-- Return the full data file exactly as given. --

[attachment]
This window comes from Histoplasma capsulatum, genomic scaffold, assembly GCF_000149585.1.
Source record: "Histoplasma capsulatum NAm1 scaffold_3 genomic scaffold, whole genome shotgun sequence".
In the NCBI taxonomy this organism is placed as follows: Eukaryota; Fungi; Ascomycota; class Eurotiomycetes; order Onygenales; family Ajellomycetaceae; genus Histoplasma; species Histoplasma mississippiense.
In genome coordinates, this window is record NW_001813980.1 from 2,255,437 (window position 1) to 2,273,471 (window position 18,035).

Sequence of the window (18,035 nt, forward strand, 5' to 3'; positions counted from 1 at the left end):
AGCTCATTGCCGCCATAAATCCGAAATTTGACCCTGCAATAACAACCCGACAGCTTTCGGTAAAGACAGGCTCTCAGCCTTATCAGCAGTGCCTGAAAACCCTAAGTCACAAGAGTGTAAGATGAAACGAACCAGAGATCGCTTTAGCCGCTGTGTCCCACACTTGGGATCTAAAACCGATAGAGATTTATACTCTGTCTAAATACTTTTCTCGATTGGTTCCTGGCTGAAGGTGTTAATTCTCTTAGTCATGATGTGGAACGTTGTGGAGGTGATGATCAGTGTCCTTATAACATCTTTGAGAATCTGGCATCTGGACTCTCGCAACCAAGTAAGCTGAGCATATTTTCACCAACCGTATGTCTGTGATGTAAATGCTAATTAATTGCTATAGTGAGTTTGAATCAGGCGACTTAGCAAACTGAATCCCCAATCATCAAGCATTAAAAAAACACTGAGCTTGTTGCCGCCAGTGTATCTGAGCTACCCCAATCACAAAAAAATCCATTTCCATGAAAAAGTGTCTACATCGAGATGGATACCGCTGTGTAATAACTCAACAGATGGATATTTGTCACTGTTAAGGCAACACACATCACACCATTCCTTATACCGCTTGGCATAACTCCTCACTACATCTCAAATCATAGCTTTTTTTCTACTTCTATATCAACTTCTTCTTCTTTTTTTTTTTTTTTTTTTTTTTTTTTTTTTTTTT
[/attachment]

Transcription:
This window comes from Histoplasma capsulatum, genomic scaffold, assembly GCF_000149585.1.
Source record: "Histoplasma capsulatum NAm1 scaffold_3 genomic scaffold, whole genome shotgun sequence".
In the NCBI taxonomy this organism is placed as follows: Eukaryota; Fungi; Ascomycota; class Eurotiomycetes; order Onygenales; family Ajellomycetaceae; genus Histoplasma; species Histoplasma mississippiense.
In genome coordinates, this window is record NW_001813980.1 from 2,255,437 (window position 1) to 2,273,471 (window position 18,035).

Sequence of the window (18,035 nt, forward strand, 5' to 3'; positions counted from 1 at the left end):
AGCTCATTGCCGCCATAAATCCGAAATTTGACCCTGCAATAACAACCCGACAGCTTTCGGTAAAGACAGGCTCTCAGCCTTATCAGCAGTGCCTGAAAACCCTAAGTCACAAGAGTGTAAGATGAAACGAACCAGAGATCGCTTTAGCCGCTGTGTCCCACACTTGGGATCTAAAACCGATAGAGATTTATACTCTGTCTAAATACTTTTCTCGATTGGTTCCTGGCTGAAGGTGTTAATTCTCTTAGTCATGATGTGGAACGTTGTGGAGGTGATGATCAGTGTCCTTATAACATCTTTGAGAATCTGGCATCTGGACTCTCGCAACCAAGTAAGCTGAGCATATTTTCACCAACCGTATGTCTGTGATGTAAATGCTAATTAATTGCTATAGTGAGTTTGAATCAGGCGACTTAGCAAACTGAATCCCCAATCATCAAGCATTAAAAAAACACTGAGCTTGTTGCCGCCAGTGTATCTGAGCTACCCCAATCACAAAAAAATCCATTTCCATGAAAAAGTGTCTACATCGAGATGGATACCGCTGTGTAATAACTCAACAGATGGATATTTGTCACTGTTAAGGCAACACACATCACACCATTCCTTATACCGCTTGGCATAACTCCTCACTACATCTCAAATCATAGCTTTTTTTCTACTTCTATATCAACTTCTTCTTCTTTTTTTTTTTTTTTTTTTTTTTTTTTTTTTTTTT